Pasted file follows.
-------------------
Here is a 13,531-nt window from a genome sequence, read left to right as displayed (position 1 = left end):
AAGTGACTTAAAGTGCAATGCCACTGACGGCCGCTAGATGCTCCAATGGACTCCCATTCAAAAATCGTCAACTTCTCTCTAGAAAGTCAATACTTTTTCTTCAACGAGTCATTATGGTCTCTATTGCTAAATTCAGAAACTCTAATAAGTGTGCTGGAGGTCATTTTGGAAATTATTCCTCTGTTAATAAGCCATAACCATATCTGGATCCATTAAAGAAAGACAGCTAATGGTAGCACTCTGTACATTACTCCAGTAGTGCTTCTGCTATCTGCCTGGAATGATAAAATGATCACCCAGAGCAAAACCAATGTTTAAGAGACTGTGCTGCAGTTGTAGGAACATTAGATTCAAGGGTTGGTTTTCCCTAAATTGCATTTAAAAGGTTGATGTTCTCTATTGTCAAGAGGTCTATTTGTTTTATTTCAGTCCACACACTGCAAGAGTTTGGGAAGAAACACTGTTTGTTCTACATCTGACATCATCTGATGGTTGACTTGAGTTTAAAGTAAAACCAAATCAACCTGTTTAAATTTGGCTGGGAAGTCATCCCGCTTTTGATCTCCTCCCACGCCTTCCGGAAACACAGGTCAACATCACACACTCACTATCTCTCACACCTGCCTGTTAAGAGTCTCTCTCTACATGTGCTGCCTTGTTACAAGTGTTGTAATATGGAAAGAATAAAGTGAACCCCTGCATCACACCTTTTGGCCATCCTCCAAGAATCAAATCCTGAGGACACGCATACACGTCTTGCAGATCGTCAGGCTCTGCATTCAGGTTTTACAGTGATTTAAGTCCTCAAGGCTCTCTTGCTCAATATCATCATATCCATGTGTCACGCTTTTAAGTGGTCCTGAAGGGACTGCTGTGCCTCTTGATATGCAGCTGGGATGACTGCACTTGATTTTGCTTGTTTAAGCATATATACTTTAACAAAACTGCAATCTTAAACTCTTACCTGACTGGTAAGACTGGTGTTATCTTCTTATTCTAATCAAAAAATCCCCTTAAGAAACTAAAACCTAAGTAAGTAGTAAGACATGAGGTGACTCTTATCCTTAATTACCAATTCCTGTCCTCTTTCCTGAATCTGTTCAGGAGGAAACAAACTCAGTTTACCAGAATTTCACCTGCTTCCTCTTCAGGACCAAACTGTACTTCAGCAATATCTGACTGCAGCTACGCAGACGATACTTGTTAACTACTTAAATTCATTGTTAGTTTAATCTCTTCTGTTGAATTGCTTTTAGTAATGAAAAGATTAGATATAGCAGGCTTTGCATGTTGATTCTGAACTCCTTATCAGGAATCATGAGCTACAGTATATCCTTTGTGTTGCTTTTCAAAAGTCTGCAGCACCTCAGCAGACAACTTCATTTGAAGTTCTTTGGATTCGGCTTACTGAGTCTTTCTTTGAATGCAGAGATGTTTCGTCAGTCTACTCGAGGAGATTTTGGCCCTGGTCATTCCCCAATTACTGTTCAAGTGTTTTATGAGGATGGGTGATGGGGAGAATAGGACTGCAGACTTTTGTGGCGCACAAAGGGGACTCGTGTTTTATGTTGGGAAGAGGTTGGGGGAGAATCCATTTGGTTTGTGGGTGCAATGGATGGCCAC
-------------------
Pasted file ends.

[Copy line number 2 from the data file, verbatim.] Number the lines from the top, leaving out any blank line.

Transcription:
AAGTGACTTAAAGTGCAATGCCACTGACGGCCGCTAGATGCTCCAATGGACTCCCATTCAAAAATCGTCAACTTCTCTCTAGAAAGTCAATACTTTTTCTTCAACGAGTCATTATGGTCTCTATTGCTAAATTCAGAAACTCTAATAAGTGTGCTGGAGGTCATTTTGGAAATTATTCCTCTGTTAATAAGCCATAACCATATCTGGATCCATTAAAGAAAGACAGCTAATGGTAGCACTCTGTACATTACTCCAGTAGTGCTTCTGCTATCTGCCTGGAATGATAAAATGATCACCCAGAGCAAAACCAATGTTTAAGAGACTGTGCTGCAGTTGTAGGAACATTAGATTCAAGGGTTGGTTTTCCCTAAATTGCATTTAAAAGGTTGATGTTCTCTATTGTCAAGAGGTCTATTTGTTTTATTTCAGTCCACACACTGCAAGAGTTTGGGAAGAAACACTGTTTGTTCTACATCTGACATCATCTGATGGTTGACTTGAGTTTAAAGTAAAACCAAATCAACCTGTTTAAATTTGGCTGGGAAGTCATCCCGCTTTTGATCTCCTCCCACGCCTTCCGGAAACACAGGTCAACATCACACACTCACTATCTCTCACACCTGCCTGTTAAGAGTCTCTCTCTACATGTGCTGCCTTGTTACAAGTGTTGTAATATGGAAAGAATAAAGTGAACCCCTGCATCACACCTTTTGGCCATCCTCCAAGAATCAAATCCTGAGGACACGCATACACGTCTTGCAGATCGTCAGGCTCTGCATTCAGGTTTTACAGTGATTTAAGTCCTCAAGGCTCTCTTGCTCAATATCATCATATCCATGTGTCACGCTTTTAAGTGGTCCTGAAGGGACTGCTGTGCCTCTTGATATGCAGCTGGGATGACTGCACTTGATTTTGCTTGTTTAAGCATATATACTTTAACAAAACTGCAATCTTAAACTCTTACCTGACTGGTAAGACTGGTGTTATCTTCTTATTCTAATCAAAAAATCCCCTTAAGAAACTAAAACCTAAGTAAGTAGTAAGACATGAGGTGACTCTTATCCTTAATTACCAATTCCTGTCCTCTTTCCTGAATCTGTTCAGGAGGAAACAAACTCAGTTTACCAGAATTTCACCTGCTTCCTCTTCAGGACCAAACTGTACTTCAGCAATATCTGACTGCAGCTACGCAGACGATACTTGTTAACTACTTAAATTCATTGTTAGTTTAATCTCTTCTGTTGAATTGCTTTTAGTAATGAAAAGATTAGATATAGCAGGCTTTGCATGTTGATTCTGAACTCCTTATCAGGAATCATGAGCTACAGTATATCCTTTGTGTTGCTTTTCAAAAGTCTGCAGCACCTCAGCAGACAACTTCATTTGAAGTTCTTTGGATTCGGCTTACTGAGTCTTTCTTTGAATGCAGAGATGTTTCGTCAGTCTACTCGAGGAGATTTTGGCCCTGGTCATTCCCCAATTACTGTTCAAGTGTTTTATGAGGATGGGTGATGGGGAGAATAGGACTGCAGACTTTTGTGGCGCACAAAGGGGACTCGTGTTTTATGTTGGGAAGAGGTTGGGGGAGAATCCATTTGGTTTGTGGGTGCAATGGATGGCCAC